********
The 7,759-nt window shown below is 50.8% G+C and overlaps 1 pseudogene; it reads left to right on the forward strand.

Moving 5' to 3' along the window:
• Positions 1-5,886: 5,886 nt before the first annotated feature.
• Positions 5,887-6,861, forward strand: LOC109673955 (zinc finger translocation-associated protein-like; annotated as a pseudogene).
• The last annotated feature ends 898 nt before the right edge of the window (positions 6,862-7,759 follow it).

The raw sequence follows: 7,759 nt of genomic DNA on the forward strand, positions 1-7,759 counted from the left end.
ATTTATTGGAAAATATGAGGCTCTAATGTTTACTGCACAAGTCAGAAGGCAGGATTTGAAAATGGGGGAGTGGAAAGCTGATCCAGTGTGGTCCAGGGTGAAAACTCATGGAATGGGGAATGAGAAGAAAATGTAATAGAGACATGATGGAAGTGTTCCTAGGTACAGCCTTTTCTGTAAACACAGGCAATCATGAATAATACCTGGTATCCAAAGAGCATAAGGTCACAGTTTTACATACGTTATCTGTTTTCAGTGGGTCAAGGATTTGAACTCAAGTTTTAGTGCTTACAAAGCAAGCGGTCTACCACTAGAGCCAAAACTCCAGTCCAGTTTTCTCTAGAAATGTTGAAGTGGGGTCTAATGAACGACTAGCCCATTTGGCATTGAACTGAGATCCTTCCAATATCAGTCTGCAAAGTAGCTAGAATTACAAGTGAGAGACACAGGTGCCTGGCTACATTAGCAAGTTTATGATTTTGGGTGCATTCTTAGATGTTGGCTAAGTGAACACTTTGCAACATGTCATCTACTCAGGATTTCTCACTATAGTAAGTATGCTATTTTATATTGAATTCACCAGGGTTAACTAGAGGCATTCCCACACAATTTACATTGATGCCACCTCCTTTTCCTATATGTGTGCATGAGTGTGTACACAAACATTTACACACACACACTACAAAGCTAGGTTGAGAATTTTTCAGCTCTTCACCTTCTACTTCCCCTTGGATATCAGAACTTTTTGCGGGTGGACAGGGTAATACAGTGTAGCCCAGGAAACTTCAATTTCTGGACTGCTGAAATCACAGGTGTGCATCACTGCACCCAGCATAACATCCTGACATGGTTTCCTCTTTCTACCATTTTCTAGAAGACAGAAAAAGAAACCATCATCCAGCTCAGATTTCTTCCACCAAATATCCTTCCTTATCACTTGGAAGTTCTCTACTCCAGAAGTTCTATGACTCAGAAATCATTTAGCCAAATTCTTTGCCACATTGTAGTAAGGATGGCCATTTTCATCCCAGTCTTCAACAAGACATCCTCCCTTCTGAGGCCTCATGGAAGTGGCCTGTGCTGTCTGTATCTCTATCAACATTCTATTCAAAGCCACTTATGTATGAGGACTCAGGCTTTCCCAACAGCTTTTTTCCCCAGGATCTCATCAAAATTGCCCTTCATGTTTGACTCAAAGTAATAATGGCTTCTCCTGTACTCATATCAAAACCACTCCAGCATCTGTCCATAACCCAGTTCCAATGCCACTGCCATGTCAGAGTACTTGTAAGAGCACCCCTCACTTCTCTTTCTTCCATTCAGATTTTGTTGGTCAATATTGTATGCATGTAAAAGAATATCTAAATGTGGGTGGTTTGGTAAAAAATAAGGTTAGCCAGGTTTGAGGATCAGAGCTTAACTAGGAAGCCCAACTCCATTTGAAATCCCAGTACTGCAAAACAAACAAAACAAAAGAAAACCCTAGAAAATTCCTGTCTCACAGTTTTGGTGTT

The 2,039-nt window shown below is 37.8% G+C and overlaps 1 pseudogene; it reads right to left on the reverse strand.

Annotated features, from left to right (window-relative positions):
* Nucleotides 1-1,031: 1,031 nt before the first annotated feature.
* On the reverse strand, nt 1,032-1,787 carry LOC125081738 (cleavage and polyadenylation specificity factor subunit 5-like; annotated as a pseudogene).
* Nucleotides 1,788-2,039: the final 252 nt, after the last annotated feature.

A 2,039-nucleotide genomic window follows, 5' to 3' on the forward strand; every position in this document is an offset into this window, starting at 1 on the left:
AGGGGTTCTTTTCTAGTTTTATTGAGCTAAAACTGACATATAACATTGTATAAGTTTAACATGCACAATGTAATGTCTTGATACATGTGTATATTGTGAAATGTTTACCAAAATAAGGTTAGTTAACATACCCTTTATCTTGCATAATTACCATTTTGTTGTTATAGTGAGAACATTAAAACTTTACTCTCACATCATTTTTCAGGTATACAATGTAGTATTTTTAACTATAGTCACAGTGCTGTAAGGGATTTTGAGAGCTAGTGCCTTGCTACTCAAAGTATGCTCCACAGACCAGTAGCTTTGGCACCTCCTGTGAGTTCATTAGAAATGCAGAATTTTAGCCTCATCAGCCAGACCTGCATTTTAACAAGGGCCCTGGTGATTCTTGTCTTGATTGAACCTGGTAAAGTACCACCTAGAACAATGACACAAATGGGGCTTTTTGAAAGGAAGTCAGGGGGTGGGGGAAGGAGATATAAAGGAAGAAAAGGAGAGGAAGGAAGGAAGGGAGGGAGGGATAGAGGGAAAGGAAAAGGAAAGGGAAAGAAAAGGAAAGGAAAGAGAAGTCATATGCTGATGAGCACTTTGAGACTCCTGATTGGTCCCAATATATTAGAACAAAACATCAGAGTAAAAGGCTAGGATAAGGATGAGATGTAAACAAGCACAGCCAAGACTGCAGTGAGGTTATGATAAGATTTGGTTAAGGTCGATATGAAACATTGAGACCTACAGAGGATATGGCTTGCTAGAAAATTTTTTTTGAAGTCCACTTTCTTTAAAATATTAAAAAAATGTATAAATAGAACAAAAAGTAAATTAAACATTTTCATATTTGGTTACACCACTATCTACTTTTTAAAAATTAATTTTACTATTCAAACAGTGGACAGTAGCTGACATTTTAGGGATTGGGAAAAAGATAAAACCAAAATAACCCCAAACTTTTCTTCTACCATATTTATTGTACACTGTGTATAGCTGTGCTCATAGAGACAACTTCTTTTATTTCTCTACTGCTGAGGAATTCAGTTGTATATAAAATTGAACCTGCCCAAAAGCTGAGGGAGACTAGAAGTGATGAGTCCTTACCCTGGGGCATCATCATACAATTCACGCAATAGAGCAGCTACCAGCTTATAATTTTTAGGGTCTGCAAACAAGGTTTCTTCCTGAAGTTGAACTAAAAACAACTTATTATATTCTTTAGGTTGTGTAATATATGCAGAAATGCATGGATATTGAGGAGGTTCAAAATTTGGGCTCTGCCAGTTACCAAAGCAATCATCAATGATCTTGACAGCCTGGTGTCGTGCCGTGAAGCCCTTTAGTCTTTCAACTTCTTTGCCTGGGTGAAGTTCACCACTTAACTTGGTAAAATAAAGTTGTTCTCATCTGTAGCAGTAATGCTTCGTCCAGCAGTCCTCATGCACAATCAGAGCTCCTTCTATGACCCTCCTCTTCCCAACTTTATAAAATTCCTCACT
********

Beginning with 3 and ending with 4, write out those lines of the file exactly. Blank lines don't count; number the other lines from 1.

• Positions 1-5,886: 5,886 nt before the first annotated feature.
• Positions 5,887-6,861, forward strand: LOC109673955 (zinc finger translocation-associated protein-like; annotated as a pseudogene).